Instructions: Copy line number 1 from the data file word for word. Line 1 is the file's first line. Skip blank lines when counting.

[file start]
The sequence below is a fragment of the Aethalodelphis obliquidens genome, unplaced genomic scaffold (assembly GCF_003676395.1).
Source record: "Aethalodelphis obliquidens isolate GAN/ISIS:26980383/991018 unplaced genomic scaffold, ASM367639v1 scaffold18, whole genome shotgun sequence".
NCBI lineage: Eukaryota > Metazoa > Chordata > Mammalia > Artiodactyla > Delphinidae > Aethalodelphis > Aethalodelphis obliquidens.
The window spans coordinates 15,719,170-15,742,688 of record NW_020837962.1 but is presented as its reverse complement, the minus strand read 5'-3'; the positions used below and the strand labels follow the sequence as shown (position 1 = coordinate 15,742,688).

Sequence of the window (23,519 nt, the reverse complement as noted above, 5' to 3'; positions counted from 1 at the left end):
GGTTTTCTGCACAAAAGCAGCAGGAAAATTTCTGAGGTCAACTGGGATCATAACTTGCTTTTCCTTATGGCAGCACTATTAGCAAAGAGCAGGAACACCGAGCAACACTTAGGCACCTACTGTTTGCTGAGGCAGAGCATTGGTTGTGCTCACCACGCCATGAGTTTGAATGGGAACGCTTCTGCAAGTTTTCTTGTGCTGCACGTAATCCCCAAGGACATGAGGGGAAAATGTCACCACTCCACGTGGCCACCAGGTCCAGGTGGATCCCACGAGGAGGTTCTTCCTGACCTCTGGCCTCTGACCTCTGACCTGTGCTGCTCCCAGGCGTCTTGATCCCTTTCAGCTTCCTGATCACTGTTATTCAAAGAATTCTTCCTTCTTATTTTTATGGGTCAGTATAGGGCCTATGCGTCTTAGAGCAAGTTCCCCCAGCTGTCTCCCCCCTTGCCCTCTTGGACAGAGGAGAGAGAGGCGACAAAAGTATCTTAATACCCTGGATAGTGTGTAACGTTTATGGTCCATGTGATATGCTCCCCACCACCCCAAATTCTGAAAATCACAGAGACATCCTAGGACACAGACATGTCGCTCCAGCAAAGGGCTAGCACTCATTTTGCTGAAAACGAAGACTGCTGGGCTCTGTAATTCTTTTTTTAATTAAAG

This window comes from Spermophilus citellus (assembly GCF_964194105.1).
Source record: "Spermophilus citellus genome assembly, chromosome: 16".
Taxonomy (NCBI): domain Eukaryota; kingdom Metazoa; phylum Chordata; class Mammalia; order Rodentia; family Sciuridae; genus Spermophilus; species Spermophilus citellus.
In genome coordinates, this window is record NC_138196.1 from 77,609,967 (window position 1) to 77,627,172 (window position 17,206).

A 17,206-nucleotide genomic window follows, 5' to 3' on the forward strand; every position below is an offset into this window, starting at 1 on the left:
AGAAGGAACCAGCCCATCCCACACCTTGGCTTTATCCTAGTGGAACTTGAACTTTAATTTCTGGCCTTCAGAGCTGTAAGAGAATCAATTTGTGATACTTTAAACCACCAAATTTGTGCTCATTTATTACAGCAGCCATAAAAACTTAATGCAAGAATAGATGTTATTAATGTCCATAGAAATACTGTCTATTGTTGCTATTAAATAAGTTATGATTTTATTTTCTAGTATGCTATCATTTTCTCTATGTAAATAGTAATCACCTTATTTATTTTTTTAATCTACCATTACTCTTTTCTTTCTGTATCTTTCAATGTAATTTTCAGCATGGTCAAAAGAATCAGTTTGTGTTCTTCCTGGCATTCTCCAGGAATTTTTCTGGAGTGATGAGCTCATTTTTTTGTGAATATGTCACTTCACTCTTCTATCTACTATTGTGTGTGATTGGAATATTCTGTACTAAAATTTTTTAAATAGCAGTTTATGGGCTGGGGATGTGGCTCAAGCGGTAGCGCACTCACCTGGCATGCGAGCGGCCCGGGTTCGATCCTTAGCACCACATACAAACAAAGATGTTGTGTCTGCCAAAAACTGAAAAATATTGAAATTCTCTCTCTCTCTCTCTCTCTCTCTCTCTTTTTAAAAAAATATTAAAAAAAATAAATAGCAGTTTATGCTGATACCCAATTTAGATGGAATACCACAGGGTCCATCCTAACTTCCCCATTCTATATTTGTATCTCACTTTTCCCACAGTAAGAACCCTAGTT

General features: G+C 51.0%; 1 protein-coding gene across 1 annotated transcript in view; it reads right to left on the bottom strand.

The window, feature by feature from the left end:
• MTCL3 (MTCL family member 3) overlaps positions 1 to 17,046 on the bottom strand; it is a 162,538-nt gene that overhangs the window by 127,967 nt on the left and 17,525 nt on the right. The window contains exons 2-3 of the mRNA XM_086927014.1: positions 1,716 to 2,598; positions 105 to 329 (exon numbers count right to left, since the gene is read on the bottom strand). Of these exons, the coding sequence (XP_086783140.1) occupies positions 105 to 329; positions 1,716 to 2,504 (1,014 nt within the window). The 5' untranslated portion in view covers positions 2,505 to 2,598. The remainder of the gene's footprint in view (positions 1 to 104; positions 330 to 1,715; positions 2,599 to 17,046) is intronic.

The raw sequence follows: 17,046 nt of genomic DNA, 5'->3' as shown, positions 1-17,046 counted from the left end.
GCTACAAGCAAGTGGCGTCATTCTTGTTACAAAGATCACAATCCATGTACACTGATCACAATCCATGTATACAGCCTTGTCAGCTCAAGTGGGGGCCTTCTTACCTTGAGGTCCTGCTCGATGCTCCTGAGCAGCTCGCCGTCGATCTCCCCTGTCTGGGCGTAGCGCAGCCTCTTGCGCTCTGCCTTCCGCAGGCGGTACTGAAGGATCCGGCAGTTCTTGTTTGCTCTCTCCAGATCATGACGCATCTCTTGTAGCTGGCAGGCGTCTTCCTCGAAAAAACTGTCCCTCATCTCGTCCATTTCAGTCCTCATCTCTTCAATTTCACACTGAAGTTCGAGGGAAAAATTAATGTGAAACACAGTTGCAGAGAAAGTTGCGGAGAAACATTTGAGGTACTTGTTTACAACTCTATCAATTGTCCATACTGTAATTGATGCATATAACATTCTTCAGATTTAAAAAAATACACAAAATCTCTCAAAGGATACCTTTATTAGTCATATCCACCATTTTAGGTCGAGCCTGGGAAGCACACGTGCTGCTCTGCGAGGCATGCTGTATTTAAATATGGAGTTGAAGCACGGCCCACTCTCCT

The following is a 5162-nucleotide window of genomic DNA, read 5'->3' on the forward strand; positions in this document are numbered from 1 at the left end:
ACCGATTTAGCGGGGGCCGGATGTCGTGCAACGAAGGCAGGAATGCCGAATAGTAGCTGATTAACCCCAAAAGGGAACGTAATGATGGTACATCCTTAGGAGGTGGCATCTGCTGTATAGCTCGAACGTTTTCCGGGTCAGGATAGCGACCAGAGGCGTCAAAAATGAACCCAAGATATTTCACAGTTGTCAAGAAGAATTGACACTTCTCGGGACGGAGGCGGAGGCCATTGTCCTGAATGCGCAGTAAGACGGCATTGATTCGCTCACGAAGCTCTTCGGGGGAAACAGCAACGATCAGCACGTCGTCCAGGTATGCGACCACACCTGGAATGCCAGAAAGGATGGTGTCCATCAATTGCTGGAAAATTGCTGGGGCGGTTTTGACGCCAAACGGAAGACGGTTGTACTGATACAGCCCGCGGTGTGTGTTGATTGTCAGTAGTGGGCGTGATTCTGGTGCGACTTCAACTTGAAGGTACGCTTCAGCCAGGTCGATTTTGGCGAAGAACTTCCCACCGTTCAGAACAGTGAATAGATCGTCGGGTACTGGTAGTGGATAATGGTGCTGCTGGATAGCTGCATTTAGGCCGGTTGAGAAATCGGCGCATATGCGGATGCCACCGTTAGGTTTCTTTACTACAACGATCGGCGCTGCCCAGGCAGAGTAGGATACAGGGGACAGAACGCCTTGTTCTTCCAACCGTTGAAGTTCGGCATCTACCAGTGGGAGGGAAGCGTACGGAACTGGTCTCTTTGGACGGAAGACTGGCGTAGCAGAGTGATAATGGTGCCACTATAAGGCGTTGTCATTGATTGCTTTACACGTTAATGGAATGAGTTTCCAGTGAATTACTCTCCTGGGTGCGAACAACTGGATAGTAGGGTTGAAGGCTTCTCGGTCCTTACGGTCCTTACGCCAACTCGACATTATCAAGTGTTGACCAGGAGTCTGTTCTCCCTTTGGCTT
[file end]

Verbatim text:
The sequence below is a fragment of the Aethalodelphis obliquidens genome, unplaced genomic scaffold (assembly GCF_003676395.1).